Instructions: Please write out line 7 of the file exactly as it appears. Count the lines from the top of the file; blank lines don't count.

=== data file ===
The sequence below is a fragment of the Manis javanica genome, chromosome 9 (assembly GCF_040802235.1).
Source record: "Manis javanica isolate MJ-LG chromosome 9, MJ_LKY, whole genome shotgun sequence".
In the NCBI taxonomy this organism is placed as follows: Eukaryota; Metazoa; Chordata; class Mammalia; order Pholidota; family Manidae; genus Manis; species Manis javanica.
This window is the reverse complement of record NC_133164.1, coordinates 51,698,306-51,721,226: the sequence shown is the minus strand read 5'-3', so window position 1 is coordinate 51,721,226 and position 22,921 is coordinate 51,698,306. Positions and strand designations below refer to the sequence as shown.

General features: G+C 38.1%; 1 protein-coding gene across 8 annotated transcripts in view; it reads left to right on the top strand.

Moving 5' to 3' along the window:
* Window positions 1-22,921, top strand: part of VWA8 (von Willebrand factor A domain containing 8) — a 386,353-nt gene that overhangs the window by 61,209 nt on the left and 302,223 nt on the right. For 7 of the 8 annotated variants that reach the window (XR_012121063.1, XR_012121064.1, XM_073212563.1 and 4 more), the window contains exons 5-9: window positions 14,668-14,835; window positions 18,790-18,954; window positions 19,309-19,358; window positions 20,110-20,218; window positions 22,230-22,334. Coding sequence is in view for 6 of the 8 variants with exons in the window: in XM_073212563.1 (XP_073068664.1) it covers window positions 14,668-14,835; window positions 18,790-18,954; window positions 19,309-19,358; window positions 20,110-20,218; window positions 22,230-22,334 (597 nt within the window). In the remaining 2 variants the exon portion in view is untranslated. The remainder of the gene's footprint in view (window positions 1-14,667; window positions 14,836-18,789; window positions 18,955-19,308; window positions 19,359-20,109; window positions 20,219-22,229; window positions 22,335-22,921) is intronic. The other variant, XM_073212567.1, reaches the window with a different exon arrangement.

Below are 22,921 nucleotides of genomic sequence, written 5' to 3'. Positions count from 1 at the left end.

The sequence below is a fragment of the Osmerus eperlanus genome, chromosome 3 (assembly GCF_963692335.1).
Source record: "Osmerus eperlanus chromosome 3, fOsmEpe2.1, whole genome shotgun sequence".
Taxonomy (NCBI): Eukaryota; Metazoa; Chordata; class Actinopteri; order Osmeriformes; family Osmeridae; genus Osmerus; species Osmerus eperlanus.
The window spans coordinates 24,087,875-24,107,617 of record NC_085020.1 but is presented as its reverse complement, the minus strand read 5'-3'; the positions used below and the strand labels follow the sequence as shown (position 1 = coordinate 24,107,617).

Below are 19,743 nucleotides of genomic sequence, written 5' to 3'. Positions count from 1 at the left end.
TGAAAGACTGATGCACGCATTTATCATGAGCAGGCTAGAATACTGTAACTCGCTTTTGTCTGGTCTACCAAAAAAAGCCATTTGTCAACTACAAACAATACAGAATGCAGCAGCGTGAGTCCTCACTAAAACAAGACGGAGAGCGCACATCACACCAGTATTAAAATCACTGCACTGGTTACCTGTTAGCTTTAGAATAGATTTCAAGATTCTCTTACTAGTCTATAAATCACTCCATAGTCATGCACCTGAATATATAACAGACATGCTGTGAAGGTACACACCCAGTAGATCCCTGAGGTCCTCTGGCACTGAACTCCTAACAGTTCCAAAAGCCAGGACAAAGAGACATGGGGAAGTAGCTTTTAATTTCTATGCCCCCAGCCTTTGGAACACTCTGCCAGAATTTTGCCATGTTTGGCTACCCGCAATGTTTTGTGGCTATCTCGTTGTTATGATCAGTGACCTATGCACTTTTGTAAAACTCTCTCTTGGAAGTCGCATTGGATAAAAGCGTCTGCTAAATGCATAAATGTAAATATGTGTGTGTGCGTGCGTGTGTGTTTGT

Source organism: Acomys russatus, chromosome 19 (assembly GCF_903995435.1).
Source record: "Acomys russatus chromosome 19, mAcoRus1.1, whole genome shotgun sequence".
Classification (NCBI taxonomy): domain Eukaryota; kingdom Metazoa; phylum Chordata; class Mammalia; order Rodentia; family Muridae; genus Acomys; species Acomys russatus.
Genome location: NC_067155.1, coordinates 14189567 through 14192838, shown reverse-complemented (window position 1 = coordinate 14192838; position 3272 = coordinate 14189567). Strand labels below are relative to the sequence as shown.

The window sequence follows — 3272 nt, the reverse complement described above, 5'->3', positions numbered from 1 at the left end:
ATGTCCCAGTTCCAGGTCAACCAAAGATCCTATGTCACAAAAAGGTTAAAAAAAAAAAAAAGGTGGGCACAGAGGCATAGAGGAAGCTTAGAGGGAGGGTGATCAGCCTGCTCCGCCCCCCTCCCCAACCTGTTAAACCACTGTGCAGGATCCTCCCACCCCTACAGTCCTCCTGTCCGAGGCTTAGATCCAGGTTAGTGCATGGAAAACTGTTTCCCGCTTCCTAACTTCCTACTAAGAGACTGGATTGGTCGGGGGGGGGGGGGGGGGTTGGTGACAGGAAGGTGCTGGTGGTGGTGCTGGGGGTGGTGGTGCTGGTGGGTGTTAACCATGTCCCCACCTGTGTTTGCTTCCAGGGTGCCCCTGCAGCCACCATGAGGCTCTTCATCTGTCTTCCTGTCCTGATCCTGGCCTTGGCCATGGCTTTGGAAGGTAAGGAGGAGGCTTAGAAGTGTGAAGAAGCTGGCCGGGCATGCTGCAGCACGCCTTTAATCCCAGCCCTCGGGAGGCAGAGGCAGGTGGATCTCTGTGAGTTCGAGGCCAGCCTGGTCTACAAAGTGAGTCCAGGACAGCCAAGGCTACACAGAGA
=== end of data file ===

* Window positions 1-22,921, top strand: part of VWA8 (von Willebrand factor A domain containing 8) — a 386,353-nt gene that overhangs the window by 61,209 nt on the left and 302,223 nt on the right. For 7 of the 8 annotated variants that reach the window (XR_012121063.1, XR_012121064.1, XM_073212563.1 and 4 more), the window contains exons 5-9: window positions 14,668-14,835; window positions 18,790-18,954; window positions 19,309-19,358; window positions 20,110-20,218; window positions 22,230-22,334. Coding sequence is in view for 6 of the 8 variants with exons in the window: in XM_073212563.1 (XP_073068664.1) it covers window positions 14,668-14,835; window positions 18,790-18,954; window positions 19,309-19,358; window positions 20,110-20,218; window positions 22,230-22,334 (597 nt within the window). In the remaining 2 variants the exon portion in view is untranslated. The remainder of the gene's footprint in view (window positions 1-14,667; window positions 14,836-18,789; window positions 18,955-19,308; window positions 19,359-20,109; window positions 20,219-22,229; window positions 22,335-22,921) is intronic. The other variant, XM_073212567.1, reaches the window with a different exon arrangement.